Canadian Forces Ordering Vanguard UGVs for Bomb DisposalSep 07, 2006 04:10 UTC by Defense Industry Daily staff
The USA has led the way in robots for explosives/ordnance disposal, but interest from allies is growing. Now Allen-Vanguard Corp. of Ottawa, Canada has been selected for the Canadian Forces (CF) 5-year “MINI-ROV” program by the Canadian Department of National Defence (DND). Ultimate quantities and contract values including in-service support over the life of the program are not yet established, but the initial order for its Vanguard Mk2 ROV robots is valued at CDN$ 3.7 million, with an option for additional robot orders at a value of CDN$ 1.6 million. The Company expects to fulfill the initial order in the first half of its 2007 fiscal year commencing October 1st, 2006.
The Vanguard Mk2 ROV is a smaller, lower-end military/civilian UGV, as opposed to the firm’s larger and more capable BombTec Defender D2. Instead, the Vanguard emphasizes portability, modularity and field maintenance, and low cost. This combination won it an award in an evaluation of competing robots for the Technical Support Working Group (TSWG) of the USA’s National Institute of Justice. The TSWG is the U.S. national forum that identifies, prioritizes, and coordinates interagency and international research and development (R&D) requirements for combating terrorism.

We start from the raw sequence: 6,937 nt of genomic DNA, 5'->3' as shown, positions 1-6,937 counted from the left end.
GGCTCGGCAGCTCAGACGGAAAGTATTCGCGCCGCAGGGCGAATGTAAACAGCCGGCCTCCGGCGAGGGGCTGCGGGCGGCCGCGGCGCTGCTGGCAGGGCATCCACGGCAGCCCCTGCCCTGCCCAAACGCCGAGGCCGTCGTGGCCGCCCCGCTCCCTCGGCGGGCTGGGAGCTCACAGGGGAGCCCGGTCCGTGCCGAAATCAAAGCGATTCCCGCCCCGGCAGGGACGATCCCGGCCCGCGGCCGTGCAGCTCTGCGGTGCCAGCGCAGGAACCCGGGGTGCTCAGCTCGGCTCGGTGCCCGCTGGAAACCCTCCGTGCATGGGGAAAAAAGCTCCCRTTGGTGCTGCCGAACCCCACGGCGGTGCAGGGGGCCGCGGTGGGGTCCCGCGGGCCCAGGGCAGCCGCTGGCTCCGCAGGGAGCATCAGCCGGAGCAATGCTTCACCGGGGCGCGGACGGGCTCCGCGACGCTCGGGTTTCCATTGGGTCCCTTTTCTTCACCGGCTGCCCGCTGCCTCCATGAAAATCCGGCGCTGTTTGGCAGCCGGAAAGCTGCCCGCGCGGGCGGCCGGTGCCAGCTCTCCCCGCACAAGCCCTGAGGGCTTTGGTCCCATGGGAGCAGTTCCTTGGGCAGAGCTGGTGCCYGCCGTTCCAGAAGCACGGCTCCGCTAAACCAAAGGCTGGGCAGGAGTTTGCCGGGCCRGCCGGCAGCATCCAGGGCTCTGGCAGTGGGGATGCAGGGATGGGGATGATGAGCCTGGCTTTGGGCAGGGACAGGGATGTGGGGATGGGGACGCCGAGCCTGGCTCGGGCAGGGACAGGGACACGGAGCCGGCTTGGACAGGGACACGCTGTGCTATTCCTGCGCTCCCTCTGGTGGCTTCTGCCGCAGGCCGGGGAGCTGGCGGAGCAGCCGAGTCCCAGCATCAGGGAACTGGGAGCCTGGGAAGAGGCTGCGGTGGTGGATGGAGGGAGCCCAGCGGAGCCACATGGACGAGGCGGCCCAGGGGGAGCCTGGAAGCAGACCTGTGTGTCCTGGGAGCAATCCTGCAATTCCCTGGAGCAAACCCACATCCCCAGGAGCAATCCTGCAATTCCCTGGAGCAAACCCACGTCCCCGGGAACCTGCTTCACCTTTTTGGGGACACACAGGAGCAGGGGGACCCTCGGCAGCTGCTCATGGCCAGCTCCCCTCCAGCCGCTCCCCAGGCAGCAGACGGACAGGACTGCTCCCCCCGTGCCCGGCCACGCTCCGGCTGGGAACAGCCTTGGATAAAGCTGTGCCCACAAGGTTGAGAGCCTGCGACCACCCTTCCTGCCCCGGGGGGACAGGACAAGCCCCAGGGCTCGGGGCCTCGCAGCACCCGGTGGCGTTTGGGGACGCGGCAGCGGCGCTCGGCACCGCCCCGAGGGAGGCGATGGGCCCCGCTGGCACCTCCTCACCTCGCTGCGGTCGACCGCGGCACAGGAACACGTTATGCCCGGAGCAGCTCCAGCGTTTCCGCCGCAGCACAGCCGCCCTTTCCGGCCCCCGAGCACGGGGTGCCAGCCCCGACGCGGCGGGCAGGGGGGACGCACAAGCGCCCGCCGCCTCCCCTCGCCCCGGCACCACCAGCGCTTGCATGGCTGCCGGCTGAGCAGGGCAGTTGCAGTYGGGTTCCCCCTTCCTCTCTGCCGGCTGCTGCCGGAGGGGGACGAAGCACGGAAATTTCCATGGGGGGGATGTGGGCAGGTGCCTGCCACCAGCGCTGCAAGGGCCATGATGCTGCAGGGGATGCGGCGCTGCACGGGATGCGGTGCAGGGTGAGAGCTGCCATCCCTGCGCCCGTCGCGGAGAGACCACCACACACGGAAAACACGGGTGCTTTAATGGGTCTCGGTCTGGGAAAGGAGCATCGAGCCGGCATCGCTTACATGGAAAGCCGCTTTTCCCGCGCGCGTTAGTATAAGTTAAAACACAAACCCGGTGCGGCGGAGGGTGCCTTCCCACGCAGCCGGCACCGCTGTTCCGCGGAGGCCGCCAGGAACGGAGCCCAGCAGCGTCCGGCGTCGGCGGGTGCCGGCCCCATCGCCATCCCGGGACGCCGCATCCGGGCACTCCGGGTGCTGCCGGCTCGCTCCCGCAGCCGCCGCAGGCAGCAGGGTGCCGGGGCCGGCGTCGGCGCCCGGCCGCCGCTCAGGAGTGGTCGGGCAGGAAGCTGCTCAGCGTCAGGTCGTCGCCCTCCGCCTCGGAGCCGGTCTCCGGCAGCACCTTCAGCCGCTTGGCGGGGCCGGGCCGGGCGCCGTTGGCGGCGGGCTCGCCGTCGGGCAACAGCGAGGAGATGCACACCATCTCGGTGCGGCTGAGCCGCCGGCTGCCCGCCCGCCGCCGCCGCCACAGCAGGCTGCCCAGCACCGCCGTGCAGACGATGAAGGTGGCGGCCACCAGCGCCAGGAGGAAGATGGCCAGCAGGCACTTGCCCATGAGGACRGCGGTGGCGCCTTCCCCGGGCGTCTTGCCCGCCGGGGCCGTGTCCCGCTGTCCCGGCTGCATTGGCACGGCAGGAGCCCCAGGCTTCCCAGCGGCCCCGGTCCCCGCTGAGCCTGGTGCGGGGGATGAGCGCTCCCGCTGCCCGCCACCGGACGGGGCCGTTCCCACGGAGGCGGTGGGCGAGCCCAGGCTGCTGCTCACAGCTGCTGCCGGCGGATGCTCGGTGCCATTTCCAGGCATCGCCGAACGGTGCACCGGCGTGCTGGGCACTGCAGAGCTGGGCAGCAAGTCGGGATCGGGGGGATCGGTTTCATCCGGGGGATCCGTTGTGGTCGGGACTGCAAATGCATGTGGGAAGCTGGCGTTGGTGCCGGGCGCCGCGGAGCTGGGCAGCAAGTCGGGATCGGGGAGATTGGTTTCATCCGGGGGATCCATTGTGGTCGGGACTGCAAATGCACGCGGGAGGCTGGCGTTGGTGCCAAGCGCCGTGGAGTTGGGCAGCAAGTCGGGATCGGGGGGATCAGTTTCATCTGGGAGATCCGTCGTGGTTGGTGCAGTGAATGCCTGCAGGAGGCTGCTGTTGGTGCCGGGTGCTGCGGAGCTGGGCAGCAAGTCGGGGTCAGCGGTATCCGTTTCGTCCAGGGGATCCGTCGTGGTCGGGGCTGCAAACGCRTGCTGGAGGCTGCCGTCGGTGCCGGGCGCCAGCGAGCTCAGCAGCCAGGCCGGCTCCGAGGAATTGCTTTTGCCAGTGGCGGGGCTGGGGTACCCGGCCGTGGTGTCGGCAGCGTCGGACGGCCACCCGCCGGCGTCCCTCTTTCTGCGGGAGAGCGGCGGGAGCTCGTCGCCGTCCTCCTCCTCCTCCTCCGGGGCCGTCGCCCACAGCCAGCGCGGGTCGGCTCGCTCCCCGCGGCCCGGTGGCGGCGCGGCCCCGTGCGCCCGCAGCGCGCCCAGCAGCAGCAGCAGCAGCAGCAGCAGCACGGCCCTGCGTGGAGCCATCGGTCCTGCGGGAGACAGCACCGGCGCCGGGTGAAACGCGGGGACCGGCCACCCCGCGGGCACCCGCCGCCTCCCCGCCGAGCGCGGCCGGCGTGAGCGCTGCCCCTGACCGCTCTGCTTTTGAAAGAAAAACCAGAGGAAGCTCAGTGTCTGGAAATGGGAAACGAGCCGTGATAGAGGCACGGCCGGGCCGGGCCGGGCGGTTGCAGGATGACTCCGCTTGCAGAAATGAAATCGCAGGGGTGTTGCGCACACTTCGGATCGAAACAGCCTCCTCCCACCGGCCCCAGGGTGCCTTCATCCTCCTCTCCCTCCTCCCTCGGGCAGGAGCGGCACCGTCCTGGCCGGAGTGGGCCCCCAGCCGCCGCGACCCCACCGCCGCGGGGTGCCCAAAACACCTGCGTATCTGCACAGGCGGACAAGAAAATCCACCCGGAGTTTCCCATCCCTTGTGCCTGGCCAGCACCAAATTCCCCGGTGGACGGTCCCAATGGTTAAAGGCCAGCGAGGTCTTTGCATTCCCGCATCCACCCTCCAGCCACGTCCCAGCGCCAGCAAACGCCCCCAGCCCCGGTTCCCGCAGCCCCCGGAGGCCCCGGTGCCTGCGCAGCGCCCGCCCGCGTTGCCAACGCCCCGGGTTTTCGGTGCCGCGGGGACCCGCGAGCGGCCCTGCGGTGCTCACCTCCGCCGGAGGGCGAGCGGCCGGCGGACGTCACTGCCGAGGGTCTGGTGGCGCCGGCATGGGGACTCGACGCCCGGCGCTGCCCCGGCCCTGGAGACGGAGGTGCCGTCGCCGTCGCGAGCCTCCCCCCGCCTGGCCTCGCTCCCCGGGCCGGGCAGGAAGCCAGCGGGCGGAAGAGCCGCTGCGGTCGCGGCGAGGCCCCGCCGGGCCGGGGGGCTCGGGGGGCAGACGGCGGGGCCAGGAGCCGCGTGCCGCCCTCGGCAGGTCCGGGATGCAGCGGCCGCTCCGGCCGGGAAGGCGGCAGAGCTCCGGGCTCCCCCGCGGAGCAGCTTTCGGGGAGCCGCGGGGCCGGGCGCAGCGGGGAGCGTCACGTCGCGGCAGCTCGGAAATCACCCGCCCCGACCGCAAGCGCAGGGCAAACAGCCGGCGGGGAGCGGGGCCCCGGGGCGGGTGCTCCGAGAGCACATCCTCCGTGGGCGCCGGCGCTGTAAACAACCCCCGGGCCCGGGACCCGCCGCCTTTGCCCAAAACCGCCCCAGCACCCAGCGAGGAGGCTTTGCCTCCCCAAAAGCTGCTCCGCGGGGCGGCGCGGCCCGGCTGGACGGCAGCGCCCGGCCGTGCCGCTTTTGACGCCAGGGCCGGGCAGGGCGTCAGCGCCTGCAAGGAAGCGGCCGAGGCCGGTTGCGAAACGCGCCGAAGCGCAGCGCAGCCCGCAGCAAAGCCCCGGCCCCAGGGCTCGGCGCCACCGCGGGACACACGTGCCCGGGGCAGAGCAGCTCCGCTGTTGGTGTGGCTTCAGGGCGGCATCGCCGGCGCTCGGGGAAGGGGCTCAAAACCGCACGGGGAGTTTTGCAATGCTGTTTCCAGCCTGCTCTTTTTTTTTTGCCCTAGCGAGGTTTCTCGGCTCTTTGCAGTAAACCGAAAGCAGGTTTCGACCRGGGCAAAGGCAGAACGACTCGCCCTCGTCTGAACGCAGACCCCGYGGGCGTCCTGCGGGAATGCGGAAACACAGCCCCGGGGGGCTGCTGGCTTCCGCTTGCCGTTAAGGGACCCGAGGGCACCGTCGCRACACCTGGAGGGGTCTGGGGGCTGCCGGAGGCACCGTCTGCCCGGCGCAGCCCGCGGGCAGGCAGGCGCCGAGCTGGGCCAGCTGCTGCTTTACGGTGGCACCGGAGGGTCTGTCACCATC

On the other hand, Vanguard robots received very poor evaluatrions from US forces in Iraq. A National Defense Magazine article reports:
“Insurgents place rocks, chunks of concrete and garbage near roadside bombs to create obstacles for the robots, in an effort to slow the ordnance teams down and make them stay on site longer. Speed, maneuverability and the ability to climb over curbs are vital for the robots, the specialists said.
Both the PackBot and Talon generally performed well in these areas. A third robot, the Vanguard, manufactured by Allen-Vanguard Inc. of Reston, Va., did not handle the Iraqi terrain well, those who used it in the field said. It worked fine on smooth surfaces, but as soon as it left a road or hit a gravelly surface, the tracks would often come off, said Army Specialist Jacob Chapman.
“We ended up trying to get rid of [the Vanguards] as soon as we could,” Chapman said. The robots also had difficulty dealing with the complex radio frequency environment. “It usually wouldn’t make it 10 feet past the truck,” he added.
The Vanguards were eventually pulled out of Iraq.”
The article did not specify which variant was used. Hopefully, these issues have been fixed – or Canadian Forces personnel will suffer.